In our April Client Alert, we reported on a possible breakthrough in construction defect reform legislation, which had passed the House and was moving to the Senate. The Colorado Senate has now unanimously approved House Bill 1279, and sent it to Governor Hickenlooper, who is expected to sign the bill. HB 1279 was one of six bills introduced this year in an effort to address the dearth of condominium construction in Denver. It is the only bill to reach the Governor’s desk, and the first bill in four years of effort to make substantive changes to the existing construction defect law in Colorado.
Last week, the negotiations for a construction defects reform package fell apart, making it extremely unlikely that Colorado would see any state action on the issue this year – the fourth time such attempts at legislation have failed. Immediately after that failure, Senate Bill 213 was introduced, which would establish a ten-person study group appointed by State leaders. Continue Reading Mejor que Nada? Construction-Defect “Study Group” May Get Legislative Sanction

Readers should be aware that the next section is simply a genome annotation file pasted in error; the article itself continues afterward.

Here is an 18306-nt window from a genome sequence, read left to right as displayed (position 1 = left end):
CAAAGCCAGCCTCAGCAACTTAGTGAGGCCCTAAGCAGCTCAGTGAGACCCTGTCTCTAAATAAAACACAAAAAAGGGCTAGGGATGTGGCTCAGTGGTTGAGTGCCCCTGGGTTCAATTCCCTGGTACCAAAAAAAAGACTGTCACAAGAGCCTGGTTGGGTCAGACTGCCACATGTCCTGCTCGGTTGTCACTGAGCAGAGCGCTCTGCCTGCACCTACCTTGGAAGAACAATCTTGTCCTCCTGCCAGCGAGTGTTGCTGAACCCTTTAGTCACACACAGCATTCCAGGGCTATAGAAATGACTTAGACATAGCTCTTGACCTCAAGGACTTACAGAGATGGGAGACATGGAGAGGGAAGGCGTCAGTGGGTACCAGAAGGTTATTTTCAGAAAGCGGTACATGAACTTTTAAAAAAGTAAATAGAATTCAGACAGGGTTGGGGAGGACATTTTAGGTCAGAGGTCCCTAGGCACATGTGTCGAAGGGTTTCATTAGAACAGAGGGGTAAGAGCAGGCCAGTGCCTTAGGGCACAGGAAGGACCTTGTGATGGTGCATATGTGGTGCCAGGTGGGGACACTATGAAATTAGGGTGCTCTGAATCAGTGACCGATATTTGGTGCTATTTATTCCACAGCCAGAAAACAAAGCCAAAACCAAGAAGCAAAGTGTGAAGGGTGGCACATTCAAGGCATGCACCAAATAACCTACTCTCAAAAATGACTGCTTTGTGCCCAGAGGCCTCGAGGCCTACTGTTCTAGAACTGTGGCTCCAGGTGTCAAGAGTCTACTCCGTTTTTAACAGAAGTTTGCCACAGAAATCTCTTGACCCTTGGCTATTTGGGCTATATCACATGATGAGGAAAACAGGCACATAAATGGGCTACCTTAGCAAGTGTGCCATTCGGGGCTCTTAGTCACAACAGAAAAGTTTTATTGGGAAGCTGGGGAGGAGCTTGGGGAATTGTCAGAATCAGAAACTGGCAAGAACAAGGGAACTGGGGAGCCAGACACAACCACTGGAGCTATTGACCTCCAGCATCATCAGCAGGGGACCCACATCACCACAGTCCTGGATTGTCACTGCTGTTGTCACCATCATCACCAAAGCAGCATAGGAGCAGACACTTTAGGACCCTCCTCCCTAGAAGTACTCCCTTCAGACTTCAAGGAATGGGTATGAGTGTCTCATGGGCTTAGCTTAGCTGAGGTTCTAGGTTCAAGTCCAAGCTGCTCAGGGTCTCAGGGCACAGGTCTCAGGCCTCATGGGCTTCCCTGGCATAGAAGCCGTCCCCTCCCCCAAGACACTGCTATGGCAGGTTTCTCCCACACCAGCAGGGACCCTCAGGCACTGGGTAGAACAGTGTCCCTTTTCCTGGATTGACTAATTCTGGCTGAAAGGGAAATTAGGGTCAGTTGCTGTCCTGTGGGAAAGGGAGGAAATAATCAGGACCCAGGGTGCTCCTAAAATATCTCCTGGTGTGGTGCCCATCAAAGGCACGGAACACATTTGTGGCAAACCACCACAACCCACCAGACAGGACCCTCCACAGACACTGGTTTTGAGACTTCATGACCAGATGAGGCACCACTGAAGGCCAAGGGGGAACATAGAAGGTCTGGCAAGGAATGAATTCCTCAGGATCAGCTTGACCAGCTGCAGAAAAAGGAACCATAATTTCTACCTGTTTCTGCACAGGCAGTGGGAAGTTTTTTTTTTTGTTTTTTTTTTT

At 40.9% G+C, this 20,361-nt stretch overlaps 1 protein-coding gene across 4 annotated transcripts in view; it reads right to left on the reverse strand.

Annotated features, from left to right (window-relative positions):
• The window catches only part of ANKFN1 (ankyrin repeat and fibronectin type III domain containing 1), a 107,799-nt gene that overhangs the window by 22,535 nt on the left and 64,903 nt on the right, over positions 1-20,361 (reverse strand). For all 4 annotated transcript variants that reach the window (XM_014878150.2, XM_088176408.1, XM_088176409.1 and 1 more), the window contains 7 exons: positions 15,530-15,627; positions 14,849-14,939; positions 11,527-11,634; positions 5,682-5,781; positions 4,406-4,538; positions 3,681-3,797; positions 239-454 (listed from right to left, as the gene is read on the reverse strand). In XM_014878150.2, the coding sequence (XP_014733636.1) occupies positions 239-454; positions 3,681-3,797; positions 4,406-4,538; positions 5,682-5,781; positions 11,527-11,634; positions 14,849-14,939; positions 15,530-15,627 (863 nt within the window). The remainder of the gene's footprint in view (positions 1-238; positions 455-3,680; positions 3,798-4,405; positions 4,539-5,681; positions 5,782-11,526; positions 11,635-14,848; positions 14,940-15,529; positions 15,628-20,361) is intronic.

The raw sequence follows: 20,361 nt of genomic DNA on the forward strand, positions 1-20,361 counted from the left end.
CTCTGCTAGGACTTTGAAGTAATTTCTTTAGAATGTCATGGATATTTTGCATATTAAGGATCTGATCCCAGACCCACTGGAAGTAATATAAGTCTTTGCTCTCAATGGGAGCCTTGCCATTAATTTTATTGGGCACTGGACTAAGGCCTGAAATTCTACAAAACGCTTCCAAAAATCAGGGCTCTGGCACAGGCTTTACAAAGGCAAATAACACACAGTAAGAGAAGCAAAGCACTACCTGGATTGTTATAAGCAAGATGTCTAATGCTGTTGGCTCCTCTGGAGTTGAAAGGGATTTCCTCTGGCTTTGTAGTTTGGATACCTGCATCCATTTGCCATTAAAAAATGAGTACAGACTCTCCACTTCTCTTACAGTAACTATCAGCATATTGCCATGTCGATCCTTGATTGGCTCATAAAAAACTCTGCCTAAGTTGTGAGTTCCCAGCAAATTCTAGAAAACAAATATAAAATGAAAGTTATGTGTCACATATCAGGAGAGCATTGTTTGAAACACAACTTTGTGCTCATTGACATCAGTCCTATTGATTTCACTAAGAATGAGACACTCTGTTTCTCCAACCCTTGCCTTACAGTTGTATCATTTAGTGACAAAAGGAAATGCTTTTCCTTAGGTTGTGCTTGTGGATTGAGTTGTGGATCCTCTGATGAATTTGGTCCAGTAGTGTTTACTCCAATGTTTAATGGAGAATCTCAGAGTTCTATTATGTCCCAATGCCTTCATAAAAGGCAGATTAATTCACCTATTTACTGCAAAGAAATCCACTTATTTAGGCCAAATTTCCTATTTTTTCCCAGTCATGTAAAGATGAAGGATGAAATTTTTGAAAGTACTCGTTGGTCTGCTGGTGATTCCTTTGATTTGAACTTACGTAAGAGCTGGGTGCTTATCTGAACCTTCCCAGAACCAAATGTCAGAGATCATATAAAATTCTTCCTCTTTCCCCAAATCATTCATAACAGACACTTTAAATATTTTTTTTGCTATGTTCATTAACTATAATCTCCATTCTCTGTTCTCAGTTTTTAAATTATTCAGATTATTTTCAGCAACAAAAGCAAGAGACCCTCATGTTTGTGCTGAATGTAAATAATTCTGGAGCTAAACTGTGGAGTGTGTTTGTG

On Thursday, May 05, 2016 negotiations for a construction-defects reform package broke down, making it unlikely that a bill will even get introduced this year. While Denver and several other Colorado communities have passed their own ordinances, without a state-wide legislative change, the shortage of affordable housing in Denver and elsewhere in Colorado is likely to continue, as many developers are unwilling to risk such ordinances being overturned. Continue Reading Fourth Time Not the Charm: 2016 Construction Defect Legislation Reform Unlikely
On Monday night (November 23, 2015), Denver City Council voted to approve the construction defect ordinance proposed by Mayor Hancock. Continue Reading Denver Passes Condominium Construction Defect Ordinance
On November 16, 2015, the Denver City Council unanimously approved the first reading of Mayor Hancock’s construction defect ordinance that we wrote about last month. Continue Reading Mayor Hancock’s Construction Defect Ordinance Passes Important Hurdle